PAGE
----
Claude Rains

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DAY 8 OF 31: THE WOLF MAN (1941)

Published October 8, 2019 by Philip Ivory

Universal made an early attempt at a werewolf film in 1935, with WEREWOLF OF LONDON starring Henry Hull. The film didn’t quite hit the mark, seeming more like a Jekyll and Hyde variation than a full-blooded supernatural horror. Hull’s werewolf was a semi-civilized monster, who donned a sporty looking cap before going out for a night’s stalking. Something stronger was needed.

Their second attempt, 1941’s THE WOLFMAN, which gave us the ever tormented Lawrence Talbot, remains for many the definitive werewolf film. Not drawing upon any literary source, screenwriter Curt Siodmak basically invented his own mythology, including the famous poem:

Even a man who is pure in heart 

And says his prayers by night

May become a wolf when the wolfbane blooms

And the autumn moon is bright.

Stars such as Lugosi and Karloff had dominated horror during the 30s, but it was a new decade and time for new blood. Universal recruited Lon Chaney Jr., son of the legendary silent star known as “The Man of  a Thousand Faces,” to play Talbot. Chaney, fresh off a triumphant turn as the intellectually challenged but physically powerful Lennie in 1939’s classic OF MICE AND MEN, was groomed by Universal as a new horror attraction and his father’s successor.

Lon Chaney Jr. as the doomed Lawrence Talbot.

Lawrence Talbot, returning to his ancestral Welsh estate after 18 years of (largely unexplained) exile in America, is a role neither Lugosi or Karloff could have played. In fact, the part seems tailor made for Chaney. Talbot, as the story begins, is an amiable, American-bred galoot, unsophisticated and humble but ready to help his father, Sir John Talbot (Claude Rains of INVISIBLE MAN fame), manage the estate after the tragic death of an older brother.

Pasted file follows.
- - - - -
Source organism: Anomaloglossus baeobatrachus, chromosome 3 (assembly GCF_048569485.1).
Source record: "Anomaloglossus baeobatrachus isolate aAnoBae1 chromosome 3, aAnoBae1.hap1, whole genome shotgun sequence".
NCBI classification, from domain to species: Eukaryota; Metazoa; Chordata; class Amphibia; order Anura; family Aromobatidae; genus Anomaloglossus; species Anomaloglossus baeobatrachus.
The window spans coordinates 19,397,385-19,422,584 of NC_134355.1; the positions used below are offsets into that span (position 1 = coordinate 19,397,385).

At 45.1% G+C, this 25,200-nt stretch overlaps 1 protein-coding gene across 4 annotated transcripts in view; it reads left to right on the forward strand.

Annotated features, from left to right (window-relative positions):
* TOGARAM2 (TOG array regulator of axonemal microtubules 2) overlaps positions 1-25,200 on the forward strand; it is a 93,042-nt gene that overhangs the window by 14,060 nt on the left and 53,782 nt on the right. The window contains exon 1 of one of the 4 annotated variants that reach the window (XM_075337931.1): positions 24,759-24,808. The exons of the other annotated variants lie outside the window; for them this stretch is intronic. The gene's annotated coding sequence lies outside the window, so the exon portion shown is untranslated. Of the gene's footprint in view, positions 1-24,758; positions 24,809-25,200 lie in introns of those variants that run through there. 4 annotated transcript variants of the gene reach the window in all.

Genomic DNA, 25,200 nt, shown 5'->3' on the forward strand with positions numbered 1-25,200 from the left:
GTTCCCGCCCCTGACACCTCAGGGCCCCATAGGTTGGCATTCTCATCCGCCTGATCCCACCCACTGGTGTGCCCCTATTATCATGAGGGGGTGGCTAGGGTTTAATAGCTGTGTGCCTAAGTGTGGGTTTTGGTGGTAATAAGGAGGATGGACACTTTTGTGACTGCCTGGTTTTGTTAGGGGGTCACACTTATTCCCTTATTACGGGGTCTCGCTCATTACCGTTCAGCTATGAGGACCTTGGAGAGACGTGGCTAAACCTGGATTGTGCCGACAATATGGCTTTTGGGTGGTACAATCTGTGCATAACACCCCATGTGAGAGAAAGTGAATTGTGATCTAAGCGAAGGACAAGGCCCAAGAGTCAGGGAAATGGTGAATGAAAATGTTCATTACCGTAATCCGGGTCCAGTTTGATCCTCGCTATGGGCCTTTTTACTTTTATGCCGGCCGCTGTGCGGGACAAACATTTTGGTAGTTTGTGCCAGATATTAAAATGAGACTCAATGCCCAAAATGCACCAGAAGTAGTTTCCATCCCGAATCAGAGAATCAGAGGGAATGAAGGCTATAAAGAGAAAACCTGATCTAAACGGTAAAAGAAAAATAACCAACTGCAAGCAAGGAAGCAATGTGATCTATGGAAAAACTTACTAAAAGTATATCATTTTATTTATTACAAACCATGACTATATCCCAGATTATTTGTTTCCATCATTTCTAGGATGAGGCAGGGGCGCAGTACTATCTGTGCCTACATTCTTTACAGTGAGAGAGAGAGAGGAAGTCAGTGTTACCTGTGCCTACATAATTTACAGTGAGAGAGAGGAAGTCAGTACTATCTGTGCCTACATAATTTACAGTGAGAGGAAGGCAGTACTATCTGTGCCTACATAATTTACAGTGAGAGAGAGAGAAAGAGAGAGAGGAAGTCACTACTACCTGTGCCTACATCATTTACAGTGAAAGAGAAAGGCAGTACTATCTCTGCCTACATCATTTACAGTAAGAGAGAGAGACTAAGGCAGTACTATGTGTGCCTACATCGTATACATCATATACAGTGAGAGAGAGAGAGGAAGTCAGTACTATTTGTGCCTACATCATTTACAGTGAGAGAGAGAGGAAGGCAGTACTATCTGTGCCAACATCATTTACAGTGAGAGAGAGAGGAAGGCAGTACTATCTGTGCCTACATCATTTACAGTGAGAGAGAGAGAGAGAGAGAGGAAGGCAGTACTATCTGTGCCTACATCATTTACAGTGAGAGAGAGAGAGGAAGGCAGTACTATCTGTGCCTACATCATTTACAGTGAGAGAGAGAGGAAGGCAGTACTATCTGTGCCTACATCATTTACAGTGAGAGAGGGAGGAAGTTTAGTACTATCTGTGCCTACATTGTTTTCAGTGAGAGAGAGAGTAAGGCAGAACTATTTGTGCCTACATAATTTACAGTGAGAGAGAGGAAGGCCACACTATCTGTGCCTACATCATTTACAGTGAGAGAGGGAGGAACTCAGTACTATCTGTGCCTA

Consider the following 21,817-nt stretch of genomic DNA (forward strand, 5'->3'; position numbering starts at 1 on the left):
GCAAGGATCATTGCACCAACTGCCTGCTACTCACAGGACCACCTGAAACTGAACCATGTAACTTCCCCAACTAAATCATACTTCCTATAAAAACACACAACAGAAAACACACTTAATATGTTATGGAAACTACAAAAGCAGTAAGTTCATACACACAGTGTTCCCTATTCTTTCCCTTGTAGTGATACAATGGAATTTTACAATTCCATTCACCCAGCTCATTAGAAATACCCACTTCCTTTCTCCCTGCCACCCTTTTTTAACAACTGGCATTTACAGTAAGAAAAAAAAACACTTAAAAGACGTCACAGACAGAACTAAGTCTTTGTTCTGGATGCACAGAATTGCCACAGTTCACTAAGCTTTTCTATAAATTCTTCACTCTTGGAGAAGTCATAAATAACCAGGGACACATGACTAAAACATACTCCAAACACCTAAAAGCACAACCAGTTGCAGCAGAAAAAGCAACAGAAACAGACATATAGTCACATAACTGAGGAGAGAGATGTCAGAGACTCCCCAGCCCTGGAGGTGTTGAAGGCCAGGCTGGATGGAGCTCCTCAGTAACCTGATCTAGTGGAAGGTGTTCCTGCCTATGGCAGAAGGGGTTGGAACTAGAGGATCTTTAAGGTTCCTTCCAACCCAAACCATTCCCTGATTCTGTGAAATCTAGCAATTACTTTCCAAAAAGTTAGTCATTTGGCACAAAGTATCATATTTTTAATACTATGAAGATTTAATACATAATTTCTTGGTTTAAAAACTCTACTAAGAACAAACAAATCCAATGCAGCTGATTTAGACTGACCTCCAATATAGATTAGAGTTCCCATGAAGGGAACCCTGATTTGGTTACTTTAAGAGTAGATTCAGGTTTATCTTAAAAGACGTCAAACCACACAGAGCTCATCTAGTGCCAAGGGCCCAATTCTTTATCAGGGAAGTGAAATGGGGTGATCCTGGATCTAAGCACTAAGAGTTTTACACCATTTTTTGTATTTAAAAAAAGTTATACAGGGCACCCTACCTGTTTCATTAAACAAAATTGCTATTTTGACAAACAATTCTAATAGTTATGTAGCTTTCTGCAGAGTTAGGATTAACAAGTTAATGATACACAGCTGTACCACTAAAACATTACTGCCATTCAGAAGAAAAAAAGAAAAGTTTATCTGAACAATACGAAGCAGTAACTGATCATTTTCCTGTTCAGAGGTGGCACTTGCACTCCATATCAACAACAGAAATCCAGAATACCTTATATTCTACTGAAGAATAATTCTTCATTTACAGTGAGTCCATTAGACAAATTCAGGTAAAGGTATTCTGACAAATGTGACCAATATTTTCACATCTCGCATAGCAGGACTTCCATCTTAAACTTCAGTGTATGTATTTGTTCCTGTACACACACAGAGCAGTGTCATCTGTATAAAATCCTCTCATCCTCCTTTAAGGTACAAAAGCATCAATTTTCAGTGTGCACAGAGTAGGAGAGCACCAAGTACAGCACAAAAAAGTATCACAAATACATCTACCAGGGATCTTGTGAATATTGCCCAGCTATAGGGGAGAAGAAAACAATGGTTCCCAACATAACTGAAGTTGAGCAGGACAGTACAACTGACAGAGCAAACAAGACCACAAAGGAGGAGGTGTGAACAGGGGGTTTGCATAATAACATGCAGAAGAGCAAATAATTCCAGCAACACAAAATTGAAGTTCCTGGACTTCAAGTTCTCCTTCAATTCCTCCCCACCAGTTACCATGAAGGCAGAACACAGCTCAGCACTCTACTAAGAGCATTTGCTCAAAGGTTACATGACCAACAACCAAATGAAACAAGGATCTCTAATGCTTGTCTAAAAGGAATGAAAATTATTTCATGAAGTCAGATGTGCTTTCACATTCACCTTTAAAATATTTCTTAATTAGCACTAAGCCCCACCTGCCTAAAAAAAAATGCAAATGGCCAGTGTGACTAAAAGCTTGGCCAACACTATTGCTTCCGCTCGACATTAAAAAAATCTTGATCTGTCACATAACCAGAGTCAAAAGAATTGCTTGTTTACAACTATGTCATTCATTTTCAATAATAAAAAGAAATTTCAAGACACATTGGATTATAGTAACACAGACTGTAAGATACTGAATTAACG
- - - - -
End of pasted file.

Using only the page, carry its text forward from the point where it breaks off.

There’s some kind of unresolved tension between the reserved and proper Sir John and the much more down to earth Larry, and that tension will provide a dramatic spark for the tragedy that’s about to unfold.

Larry tried to fit into village life by taking a pretty local girl, Gwen Conliffe (Evelyn Ankers), out for an evening stroll to have her fortune read at a gypsy camp.

Shopkeeper’s daughter and the object of Lawrence Talbot’s affection, Gwen Conliffe (Evelyn Ankers), threatened by a looming lupine apparition.

As fate would have it, fortune teller Bela, played by Bela Lugosi, is a werewolf who transforms and attacks Larry, biting but not killing him. Larry kill his attacker with a silver tipped cane, but is shocked to be told next morning that no dead wolf was found at the scene, only the dead gypsy.

Soon Larry is transforming into a full-blown wolf creature himself, in fearsome makeup devised by the great Jack Pierce. Unlike Henry Hull’s character, Talbot loses all semblance of humanity in his lupine guise. It’s an utterly bestial performance, benefiting from Chaney’s imposing size and the great relish he seems to bring to his performance as a remorseless predator.

Siodmak claimed he was following the lead of Greek tragedians in imposing a dire fate upon a man who neither asked for nor deserved it. At any rate, our hearts go out to Larry, who begs for anyone, including his stiff-necked dad and the local medical man, to believe that something supernatural is going on. All he gets in return are some half-baked Freudian homilies and lectures about the responsibility of being a Talbot.

It turns out that Talbot’s two important relationships in the film — his budding romance with Gwen and his desire to reconnect with this father — are both thwarted by his werewolf curse.

Only Maleva (Maria Ouspenskaya), the wise gypsy woman and mother to the late Bela, understands what’s happening to Larry, but she can offer little help.

Claude Rains as Sir John Talbot discovers he has killed his own son, not a wolf.

Larry finds peace, but only through death, via a beating from his own silver-tipped cane, now wielded by this father, who is devastated to find he has not killed a wolf but his own son. (Rains’ look of shocked horror elevates the tragedy of the scene.)

It was to be a short rest, for THE WOLFMAN, issued within days of the 1941 attack on Pearl Harbor, was a huge success. Lawrence Talbot would be resurrected four times, first in 1943’s FRANKENSTEIN MEETS THE WOLFMAN, and finally in the 1948 monster romp, ABBOTT AND COSTELLO MEET FRANKENSTEIN.

DIALOGUE